In our area Mason Bees hatch, begin feeding and look for likely nesting sites in March.

Last year's filled nesting blocks resting under the front porch.
Males emerge first but have to wait for females before the mating season begins. Mason Bees remain active for 4 to six weeks. While they feed and collect pollen for their nests and larvae, they are busy with the important process of plant pollination.

Old nesting blocks face southeast to catch the morning sun and encourage hatching.

Building bee hotels is a simple process. I made mine from old birdhouses. Drill nesting blocks out of untreated wood you have on hand. I use driftwood sticks. Drill 6-inch deep 5/16-inch holes with an opening only in the front. Mount your hotel above ground, where it won't sway, facing south or southeast for plenty of sun.

Drilling blocks 6" deep encourages female production.

Larvae mature during the summer and remain dormant from fall through winter. A freezing snap followed by increased sunshine and warming weather breaks their dormancy. To get ready for the hatching phase, and to provide new nesting sites, Wayne and I made new blocks. We gently moved the old ones to a location nearby so the hatchlings can easily find their new nesting blocks.

New nesting blocks with 5/16" holes also encourages female production.

See below for detailed information from making my bee hotel and nesting blocks last year.

Building a Simple Mason Bee Hotel
Drilling Nesting Blocks for a Bee Hotel
Bee Hotel Update

New bee hotel nesting blocks ready for Spring 2017.
Do you encourage bees to feed, pollinate and nest where you live? Plant some flowers that attract bees either in your garden or in pots on your deck. It's as easy as that. -- Margy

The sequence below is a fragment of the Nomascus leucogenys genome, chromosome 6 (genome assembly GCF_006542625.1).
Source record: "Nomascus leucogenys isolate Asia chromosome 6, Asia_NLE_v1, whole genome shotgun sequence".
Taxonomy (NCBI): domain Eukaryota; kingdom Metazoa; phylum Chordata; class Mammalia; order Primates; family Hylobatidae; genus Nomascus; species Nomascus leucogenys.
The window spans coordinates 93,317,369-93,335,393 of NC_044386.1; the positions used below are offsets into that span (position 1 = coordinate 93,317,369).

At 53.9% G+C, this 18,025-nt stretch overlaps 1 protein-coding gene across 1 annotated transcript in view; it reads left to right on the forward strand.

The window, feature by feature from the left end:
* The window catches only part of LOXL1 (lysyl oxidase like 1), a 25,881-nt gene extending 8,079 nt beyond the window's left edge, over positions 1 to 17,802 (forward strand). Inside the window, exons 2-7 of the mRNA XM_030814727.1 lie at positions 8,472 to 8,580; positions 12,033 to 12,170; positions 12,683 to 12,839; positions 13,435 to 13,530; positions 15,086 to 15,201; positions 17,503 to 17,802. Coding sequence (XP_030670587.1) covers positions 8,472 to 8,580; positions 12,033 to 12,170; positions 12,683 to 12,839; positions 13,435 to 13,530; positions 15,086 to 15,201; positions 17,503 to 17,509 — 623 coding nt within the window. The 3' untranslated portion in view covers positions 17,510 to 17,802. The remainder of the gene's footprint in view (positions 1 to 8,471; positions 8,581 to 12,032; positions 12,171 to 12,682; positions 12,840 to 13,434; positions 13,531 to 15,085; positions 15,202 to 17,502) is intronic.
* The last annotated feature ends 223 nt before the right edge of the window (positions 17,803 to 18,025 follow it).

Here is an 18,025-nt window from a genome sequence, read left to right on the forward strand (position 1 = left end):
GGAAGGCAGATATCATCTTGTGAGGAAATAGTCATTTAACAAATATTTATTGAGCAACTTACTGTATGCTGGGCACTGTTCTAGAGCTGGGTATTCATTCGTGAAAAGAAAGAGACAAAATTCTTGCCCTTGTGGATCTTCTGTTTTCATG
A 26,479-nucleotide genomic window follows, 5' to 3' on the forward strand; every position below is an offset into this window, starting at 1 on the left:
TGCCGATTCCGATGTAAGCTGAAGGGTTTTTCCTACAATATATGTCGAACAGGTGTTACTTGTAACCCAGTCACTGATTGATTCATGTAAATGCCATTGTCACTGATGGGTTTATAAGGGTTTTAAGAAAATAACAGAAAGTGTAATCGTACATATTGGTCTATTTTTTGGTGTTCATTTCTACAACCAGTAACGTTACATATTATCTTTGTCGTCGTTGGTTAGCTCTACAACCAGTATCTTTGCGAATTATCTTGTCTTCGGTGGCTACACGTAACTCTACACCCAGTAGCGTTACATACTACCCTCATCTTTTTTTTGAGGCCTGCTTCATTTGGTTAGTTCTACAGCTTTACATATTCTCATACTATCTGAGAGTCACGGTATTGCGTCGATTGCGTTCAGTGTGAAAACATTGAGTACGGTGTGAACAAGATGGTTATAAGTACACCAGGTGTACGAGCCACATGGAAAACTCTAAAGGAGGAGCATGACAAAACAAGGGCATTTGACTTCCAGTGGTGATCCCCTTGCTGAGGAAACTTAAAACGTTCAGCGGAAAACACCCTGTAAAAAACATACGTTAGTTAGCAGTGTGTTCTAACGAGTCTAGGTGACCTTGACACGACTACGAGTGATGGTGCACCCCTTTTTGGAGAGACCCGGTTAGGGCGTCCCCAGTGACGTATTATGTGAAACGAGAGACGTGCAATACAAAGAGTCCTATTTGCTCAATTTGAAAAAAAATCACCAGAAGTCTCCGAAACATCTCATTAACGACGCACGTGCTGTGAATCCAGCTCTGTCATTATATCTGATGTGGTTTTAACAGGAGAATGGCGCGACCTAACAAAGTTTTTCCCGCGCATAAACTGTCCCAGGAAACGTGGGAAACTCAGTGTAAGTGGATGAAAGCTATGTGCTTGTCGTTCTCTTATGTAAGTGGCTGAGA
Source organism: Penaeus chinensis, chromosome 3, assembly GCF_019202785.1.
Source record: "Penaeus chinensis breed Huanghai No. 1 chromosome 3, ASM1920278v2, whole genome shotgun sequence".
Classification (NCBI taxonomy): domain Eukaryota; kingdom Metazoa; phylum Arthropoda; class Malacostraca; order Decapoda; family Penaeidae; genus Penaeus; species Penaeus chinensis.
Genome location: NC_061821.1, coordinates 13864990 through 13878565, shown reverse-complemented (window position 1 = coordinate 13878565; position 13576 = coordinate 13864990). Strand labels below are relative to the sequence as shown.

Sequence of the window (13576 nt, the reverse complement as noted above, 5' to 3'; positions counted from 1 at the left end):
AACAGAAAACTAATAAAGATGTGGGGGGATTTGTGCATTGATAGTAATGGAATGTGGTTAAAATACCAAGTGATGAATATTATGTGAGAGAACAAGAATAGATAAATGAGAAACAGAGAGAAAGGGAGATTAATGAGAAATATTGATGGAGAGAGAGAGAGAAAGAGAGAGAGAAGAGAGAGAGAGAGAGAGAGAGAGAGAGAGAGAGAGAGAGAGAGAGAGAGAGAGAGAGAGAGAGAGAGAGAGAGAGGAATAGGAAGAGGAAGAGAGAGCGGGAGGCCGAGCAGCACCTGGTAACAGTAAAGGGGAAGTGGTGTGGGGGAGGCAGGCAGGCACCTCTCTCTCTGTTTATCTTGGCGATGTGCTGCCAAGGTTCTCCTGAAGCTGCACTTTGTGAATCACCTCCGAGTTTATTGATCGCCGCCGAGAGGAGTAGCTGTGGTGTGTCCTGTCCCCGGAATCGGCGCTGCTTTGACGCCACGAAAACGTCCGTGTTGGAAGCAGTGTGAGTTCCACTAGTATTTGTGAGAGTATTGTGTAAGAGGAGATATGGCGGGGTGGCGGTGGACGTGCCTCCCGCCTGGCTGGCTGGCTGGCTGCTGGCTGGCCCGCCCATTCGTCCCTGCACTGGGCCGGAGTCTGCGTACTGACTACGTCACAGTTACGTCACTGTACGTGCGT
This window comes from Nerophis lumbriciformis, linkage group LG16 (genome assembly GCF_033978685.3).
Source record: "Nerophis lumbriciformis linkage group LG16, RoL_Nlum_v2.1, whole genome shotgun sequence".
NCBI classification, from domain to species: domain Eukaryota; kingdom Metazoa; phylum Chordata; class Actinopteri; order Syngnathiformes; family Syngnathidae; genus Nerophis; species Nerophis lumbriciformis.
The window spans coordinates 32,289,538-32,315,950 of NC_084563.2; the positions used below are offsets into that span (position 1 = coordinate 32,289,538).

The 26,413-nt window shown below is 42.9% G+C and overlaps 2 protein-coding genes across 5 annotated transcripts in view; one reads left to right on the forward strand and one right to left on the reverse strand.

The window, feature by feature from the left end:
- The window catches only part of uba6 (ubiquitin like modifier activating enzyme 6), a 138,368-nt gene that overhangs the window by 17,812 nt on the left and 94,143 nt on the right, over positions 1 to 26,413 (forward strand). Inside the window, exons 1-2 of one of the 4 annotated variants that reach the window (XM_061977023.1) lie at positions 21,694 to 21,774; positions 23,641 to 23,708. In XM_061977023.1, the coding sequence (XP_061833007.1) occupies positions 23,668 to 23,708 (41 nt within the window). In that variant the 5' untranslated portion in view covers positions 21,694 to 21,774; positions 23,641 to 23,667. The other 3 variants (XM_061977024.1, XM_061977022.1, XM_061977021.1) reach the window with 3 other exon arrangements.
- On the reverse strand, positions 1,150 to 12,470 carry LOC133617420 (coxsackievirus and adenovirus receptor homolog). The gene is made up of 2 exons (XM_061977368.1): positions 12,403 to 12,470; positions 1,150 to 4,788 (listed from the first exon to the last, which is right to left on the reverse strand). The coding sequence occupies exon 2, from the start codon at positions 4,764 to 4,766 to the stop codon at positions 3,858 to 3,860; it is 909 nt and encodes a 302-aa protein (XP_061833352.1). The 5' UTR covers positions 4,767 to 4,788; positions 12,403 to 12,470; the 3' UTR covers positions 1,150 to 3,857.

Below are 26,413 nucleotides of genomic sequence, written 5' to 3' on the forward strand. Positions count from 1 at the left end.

Thursday, March 02, 2017

Corn Salad for Winter Greens

Winter kale in the floating garden reaching for the sun.
Even in the winter months, I like to have some fresh greens to add to our meals. Ones that have been successful for me during our relatively mild winters in Coastal BC are kale, chard, arugula and something called corn salad, also known as lamb’s lettuce and fetticus.

That’s an unusual name for a leafy green. It comes from Europe because it often sprouts in fall in harvested corn fields.

Corn Salad growing in a pot covered with a plastic bag during winter.

I start my corn salad seeds in a deck pot no later than mid-August. That gives them enough time to mature before the cooler, less sunny weather starts to stunt their growth.

It grows in many soil conditions, and is hardy even in winter with a little protection. Each plant makes a small cluster of leaves that can be individually picked, leaving the plant to produce more. Its main enemies are slugs and birds that can be hungry during the colder months.

Corn Salad still growing in February in its own mini-greenhouse.

Before freezing temps begin, I cover the pot with a mesh cage and clear plastic bag. On sunny days, I take the plastic off, but on cold ones and during the night I leave the pot covered for extra protection.

Corn salad has small, bright green crunchy leaves with a mild, slightly sweet flavour. I like to mix it with iceberg lettuce we buy at the store. It gives our salads some extra kick and colour.

Do you grow winter greens? What are some of your successes? -- Margy

References: The Vegetable Expert by Dr. D.G. Hessayon (1985) and All About Vegetables by Ortho Books (1973)

Wednesday, March 01, 2017

Coming Home, Powell River Airport

A picture is worth a thousand words. -- Margy